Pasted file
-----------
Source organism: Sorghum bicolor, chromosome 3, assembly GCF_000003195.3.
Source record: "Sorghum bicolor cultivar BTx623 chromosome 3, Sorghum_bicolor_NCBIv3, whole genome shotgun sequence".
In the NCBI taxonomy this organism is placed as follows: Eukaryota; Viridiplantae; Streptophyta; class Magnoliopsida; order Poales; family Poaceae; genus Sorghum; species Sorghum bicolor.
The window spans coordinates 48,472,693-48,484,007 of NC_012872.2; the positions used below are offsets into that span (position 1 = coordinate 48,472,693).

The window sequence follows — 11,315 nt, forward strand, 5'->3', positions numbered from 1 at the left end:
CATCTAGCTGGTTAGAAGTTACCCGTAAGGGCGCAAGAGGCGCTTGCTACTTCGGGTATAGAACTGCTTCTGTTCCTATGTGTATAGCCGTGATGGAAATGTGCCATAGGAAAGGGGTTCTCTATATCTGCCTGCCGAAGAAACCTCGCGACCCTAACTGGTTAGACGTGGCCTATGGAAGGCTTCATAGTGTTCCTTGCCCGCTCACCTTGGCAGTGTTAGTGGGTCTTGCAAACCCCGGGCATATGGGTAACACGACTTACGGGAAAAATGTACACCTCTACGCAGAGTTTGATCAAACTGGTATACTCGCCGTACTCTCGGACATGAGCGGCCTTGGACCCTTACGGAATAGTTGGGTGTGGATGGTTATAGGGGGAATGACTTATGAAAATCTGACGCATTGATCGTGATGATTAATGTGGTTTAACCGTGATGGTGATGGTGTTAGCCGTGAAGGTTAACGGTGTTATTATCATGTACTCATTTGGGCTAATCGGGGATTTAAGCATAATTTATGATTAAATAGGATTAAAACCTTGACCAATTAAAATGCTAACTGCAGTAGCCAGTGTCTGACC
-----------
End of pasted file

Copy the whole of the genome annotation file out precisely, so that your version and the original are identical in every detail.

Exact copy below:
Source organism: Sorghum bicolor, chromosome 3, assembly GCF_000003195.3.
Source record: "Sorghum bicolor cultivar BTx623 chromosome 3, Sorghum_bicolor_NCBIv3, whole genome shotgun sequence".
In the NCBI taxonomy this organism is placed as follows: Eukaryota; Viridiplantae; Streptophyta; class Magnoliopsida; order Poales; family Poaceae; genus Sorghum; species Sorghum bicolor.
The window spans coordinates 48,472,693-48,484,007 of NC_012872.2; the positions used below are offsets into that span (position 1 = coordinate 48,472,693).

The window sequence follows — 11,315 nt, forward strand, 5'->3', positions numbered from 1 at the left end:
CATCTAGCTGGTTAGAAGTTACCCGTAAGGGCGCAAGAGGCGCTTGCTACTTCGGGTATAGAACTGCTTCTGTTCCTATGTGTATAGCCGTGATGGAAATGTGCCATAGGAAAGGGGTTCTCTATATCTGCCTGCCGAAGAAACCTCGCGACCCTAACTGGTTAGACGTGGCCTATGGAAGGCTTCATAGTGTTCCTTGCCCGCTCACCTTGGCAGTGTTAGTGGGTCTTGCAAACCCCGGGCATATGGGTAACACGACTTACGGGAAAAATGTACACCTCTACGCAGAGTTTGATCAAACTGGTATACTCGCCGTACTCTCGGACATGAGCGGCCTTGGACCCTTACGGAATAGTTGGGTGTGGATGGTTATAGGGGGAATGACTTATGAAAATCTGACGCATTGATCGTGATGATTAATGTGGTTTAACCGTGATGGTGATGGTGTTAGCCGTGAAGGTTAACGGTGTTATTATCATGTACTCATTTGGGCTAATCGGGGATTTAAGCATAATTTATGATTAAATAGGATTAAAACCTTGACCAATTAAAATGCTAACTGCAGTAGCCAGTGTCTGACC